Milieu control

term to describe tactics that control environment and human communication through the use of social pressure and group language

Milieu control is a term popularized by psychiatrist Robert Jay Lifton to describe tactics that control environment and human communication through the use of social pressure and group language; such tactics may include dogma, protocols, innuendo, slang, and pronunciation, which enables group members to identify other members, or to promote cognitive changes in individuals.


  • Although milieu control is more obvious in the situation of a prisoner whose environment is forced on him, spiritual purgation often begins with a similar structuring of a person's physical environment.
    • Kevin Fauteux (1994). The Recovery of Self: Regression and Redemption in Religious Experience. Paulist Press. p. 26. ISBN 0809134233. 

  • This kind of 'milieu control' can be brought about through coercion, Lifton believed, but at its most successful it convinces the subject that he or she is acting spontaneously rather than being directed by values that are alien to the self.
    • Martin Halliwell (2013). Therapeutic Revolutions: Medicine, Psychiatry, and American Culture, 1945-1970. Rutgers University Press. p. 102. ISBN 0813560667. 

  • 'Milieu Control' involves the control of daily schedule including food intake, sleep, information and time and space for critical reflection.
    • John Paul Healy (2010). Yearning to Belong. Ashgate Publishing. p. 40. ISBN 140941941X. 

  • In applying Erikson's totalism concept to the Thought Reform experiences of his subjects, Lifton famously identified eight 'themes' of the totalistic milieu: Milieu Control, i.e., monopoly of the spatial and informational environment.
    • Jeffrey Kaplan (2013). Millennial Violence: Past, Present and Future. Routledge. p. 213. ISBN 1135316260. 

  • The totalist administrators 'look upon milieu control as a just and necessary policy, one which need not be kept secret.' The assumption of 'omniscience' and 'ultimate truth' leads these administrators to consider it 'their duty to create an environment containing no more and no less than this 'truth''.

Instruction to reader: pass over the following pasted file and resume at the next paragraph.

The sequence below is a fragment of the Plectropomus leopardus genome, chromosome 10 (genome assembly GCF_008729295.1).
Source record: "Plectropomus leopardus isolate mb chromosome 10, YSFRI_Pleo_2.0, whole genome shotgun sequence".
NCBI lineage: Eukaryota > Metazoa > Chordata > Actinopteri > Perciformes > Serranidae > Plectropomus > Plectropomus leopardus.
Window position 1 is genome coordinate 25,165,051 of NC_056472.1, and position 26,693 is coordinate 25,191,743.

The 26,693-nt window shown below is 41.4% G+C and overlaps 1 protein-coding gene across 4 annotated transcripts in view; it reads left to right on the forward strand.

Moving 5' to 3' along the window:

• Barend Christoffel Labuschagne, Reinhard W. Sonnenschmidt (2009). Religion, Politics and Law. Brill. p. 399. ISBN 9004172076. 

  • This may be called milieu control. The Chinese Communist prison is probably the most thoroughly controlled and manipulated group environment that has ever existed.
    • DeVere Edwin Pentony (1962). China, The Emerging Red Giant: Communist Foreign Policies. Chandler Pub. Co.. p. 237. OCLC 1464627. 

  • The milieu control exerted over the broader social environment of Communist China, while considerably less intense, is in its own way unrivalled in its combination of extensiveness and depth; it is, in fact, one of the distinguishing features of Chinese Communist practice.
    • John M. Phelan (1969). Communications Control: Readings in the Motives and Structures of Censorship. Sheed and Ward. p. 20. ISBN 9780836202731. OCLC 44528. 

  • This kind of 'milieu control' can be brought about through coercion, but at its most successful it convinces individuals that they are acting autonomously — as is the case for the ex-POW Sergeant Raymond Shaw in The Manchurian Candidate. The result is that milieu control disrupts the 'balance between self and the outside world', resulting in 'a profound threat to [the individual's] personal autonomy'.
    • Adam Piette, Mark Rawlinson (2012). The Edinburgh Companion to Twentieth-century British and American War Literature. Edinburgh University Press. p. 301. ISBN 0748638741. 

  • A reliable system of indoctrination requires nearly total 'milieu control' in which the indoctrinatee has few or no alternate sources of information and values.
    • Frank Kemp Salter (2006). On Genetic Interests: Family, Ethnicity, and Humanity in an Age of Mass Migration. Transaction Publishers. p. 199. ISBN 1412805961. 

  • Such accounts are consistent with what Lifton described as 'milieu control', a key aspect of ideological totalism. As Lifton postulated it, this is primarily the use of techniques to dominate the person's contact with the outside world but also their communication with themselves.
    • Dennis Tourish (2013). The Dark Side of Transformational Leadership: A Critical Perspective. Routledge. p. 149. ISBN 1136766758. 

  • The first is that of total milieu control — control of all information exchange and imagery in an environment that seeks to extend itself to internal controls of every kind.
    • Paul Kevin Wapner, Lester Edwin J. Ruiz, Richard A. Falk (2000). Principled World Politics: The Challenge of Normative International Relations. Rowman & Littlefield. p. 233. ISBN 0742500659. 

  • A second way in which milieu control is affects group members is linked to groups' conscious efforts in that regard. That is, the groups maintain milieu control especially by way of labeling recalcitrant members as 'subjective' or 'objective agent.' The former term is used for those who are thought to have harmed the organization by their mistakes or failures in groups' operations.
    • Kamil Yilmaz (2014). Disengaging from Terrorism – Global Lessons from the Turkish Penitents. Routledge. p. 121. ISBN 1317964497. 

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